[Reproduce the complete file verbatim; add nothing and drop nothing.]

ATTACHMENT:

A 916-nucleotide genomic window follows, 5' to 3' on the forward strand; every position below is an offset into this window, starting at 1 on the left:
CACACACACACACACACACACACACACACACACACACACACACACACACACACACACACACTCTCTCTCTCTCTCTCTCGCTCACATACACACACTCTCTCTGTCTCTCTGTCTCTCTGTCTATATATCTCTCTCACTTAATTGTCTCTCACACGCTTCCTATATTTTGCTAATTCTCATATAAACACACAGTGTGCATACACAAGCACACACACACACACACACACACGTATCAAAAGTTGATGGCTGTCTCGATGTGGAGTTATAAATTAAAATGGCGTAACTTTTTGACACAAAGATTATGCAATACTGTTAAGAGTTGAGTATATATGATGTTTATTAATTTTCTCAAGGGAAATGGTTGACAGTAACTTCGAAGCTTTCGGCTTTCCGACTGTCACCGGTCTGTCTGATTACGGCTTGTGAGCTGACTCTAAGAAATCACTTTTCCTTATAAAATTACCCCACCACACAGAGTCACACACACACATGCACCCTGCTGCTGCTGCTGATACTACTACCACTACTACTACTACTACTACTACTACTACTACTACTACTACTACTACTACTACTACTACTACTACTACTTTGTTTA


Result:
A 916-nucleotide genomic window follows, 5' to 3' on the forward strand; every position below is an offset into this window, starting at 1 on the left:
CACACACACACACACACACACACACACACACACACACACACACACACACACACACACACACTCTCTCTCTCTCTCTCTCGCTCACATACACACACTCTCTCTGTCTCTCTGTCTCTCTGTCTATATATCTCTCTCACTTAATTGTCTCTCACACGCTTCCTATATTTTGCTAATTCTCATATAAACACACAGTGTGCATACACAAGCACACACACACACACACACACACGTATCAAAAGTTGATGGCTGTCTCGATGTGGAGTTATAAATTAAAATGGCGTAACTTTTTGACACAAAGATTATGCAATACTGTTAAGAGTTGAGTATATATGATGTTTATTAATTTTCTCAAGGGAAATGGTTGACAGTAACTTCGAAGCTTTCGGCTTTCCGACTGTCACCGGTCTGTCTGATTACGGCTTGTGAGCTGACTCTAAGAAATCACTTTTCCTTATAAAATTACCCCACCACACAGAGTCACACACACACATGCACCCTGCTGCTGCTGCTGATACTACTACCACTACTACTACTACTACTACTACTACTACTACTACTACTACTACTACTACTACTACTACTACTACTACTTTGTTTA